look at my wristwatch and he
said you know I would like you to stay
and talk with me

oh yes I say

but if you are busy he said
I don't want you to feel that you
have to
just because I'm here

I say nothing

he says my father
said maybe
you have important work you are doing
or maybe you should be seeing
somebody I don't want to keep you

I look out the window
my friend is older than I am
he says and I told my father it was so
and I got up and left him then
you know

though there was nowhere I had to go
and nothing I had to do

From Opening the Hand, by W. S. Merwin, published by Atheneum. Copyright © 1983 by W. S. Merwin. Used with permission.

W. S. Merwin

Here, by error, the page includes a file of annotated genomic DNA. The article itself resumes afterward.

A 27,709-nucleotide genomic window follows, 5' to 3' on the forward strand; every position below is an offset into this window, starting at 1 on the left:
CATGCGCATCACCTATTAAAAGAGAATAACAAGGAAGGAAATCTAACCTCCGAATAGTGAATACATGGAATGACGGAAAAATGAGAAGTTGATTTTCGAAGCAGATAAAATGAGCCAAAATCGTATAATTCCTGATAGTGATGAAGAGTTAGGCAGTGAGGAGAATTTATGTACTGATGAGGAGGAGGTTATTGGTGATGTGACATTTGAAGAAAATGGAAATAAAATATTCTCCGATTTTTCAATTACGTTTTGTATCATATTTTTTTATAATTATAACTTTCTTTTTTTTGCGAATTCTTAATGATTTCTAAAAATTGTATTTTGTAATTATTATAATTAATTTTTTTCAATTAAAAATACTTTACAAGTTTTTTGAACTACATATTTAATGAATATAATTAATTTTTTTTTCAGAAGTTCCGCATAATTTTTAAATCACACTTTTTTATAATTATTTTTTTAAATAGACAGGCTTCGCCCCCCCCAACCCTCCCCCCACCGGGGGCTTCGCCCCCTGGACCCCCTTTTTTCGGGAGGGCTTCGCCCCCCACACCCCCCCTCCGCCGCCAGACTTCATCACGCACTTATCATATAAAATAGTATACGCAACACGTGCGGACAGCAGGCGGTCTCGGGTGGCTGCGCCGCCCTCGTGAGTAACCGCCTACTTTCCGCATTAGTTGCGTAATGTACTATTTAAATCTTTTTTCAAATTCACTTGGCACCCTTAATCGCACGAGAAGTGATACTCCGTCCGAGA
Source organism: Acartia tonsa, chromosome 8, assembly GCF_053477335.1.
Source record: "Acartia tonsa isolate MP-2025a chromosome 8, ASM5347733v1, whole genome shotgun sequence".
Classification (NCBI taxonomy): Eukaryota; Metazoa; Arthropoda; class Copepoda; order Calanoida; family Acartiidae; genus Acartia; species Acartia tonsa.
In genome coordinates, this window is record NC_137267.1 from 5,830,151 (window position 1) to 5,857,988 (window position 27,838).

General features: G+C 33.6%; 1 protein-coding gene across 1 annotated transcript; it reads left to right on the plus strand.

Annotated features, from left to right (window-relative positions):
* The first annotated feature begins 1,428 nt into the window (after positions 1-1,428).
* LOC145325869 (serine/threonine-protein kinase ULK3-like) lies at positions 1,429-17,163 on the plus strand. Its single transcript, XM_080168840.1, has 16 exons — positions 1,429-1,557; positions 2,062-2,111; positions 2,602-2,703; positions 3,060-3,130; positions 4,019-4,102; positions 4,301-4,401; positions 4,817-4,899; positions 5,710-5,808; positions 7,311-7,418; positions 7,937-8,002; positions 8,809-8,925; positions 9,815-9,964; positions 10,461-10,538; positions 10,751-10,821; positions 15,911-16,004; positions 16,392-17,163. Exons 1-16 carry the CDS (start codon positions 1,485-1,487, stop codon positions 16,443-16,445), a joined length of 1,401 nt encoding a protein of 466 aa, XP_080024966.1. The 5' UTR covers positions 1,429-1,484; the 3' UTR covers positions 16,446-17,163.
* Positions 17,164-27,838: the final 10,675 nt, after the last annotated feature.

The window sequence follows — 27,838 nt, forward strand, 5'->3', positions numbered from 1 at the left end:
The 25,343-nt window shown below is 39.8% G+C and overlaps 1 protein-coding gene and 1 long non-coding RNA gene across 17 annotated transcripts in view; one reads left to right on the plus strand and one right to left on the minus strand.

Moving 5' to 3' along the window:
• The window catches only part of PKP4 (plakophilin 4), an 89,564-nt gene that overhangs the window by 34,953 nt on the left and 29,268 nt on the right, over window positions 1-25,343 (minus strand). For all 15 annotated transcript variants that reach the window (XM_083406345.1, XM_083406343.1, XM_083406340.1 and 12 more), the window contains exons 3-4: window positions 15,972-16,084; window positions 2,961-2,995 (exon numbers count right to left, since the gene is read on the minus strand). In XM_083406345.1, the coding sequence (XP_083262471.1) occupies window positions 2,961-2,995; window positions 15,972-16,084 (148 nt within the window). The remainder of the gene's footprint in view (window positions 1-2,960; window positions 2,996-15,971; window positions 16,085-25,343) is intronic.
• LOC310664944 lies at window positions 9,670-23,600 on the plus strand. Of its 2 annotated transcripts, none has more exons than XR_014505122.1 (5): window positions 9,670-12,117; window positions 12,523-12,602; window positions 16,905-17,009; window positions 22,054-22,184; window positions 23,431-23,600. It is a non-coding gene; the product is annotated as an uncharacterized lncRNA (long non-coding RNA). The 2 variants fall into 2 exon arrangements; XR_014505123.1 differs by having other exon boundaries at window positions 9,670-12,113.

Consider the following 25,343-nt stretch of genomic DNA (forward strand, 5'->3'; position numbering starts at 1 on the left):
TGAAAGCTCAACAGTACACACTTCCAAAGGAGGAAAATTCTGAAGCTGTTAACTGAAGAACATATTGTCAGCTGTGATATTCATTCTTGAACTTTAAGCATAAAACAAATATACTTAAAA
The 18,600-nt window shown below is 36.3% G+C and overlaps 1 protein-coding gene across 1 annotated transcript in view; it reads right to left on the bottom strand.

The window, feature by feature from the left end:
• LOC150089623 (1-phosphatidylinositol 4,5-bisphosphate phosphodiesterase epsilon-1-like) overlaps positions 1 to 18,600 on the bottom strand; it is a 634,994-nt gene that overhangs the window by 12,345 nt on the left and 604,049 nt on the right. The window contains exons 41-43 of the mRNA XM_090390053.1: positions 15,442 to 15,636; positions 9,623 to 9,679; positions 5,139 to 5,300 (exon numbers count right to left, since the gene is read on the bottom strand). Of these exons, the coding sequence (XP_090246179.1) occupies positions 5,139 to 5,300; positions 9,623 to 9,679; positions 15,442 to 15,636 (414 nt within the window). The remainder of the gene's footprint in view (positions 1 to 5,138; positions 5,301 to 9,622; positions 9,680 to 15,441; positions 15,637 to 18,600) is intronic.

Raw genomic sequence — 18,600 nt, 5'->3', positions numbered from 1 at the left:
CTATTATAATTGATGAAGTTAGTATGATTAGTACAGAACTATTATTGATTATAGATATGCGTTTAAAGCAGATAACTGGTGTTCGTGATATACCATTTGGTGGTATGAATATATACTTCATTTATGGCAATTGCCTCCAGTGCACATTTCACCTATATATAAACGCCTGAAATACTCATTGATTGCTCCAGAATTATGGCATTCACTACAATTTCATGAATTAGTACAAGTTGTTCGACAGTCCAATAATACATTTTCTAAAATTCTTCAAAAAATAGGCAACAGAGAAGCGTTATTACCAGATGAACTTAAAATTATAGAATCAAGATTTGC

W. S. Merwin

William Stanley Merwin was born in New York City on September 30,

by this poet

poem

Thank you my life long afternoon
late in this spring that has no age
my window above the river
for the woman you led me to
when it was time at last the words
coming to me out of mid-air
that carried me through the clear day
and come even now to find me
for old friends and

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Certain words now in our knowledge we will not use again, and we will never forget them. We need them. Like the back of the picture. Like our marrow, and the color in our veins. We shine the lantern of our sleep on them, to make sure, and there they are, trembling already for the day of witness. They will be buried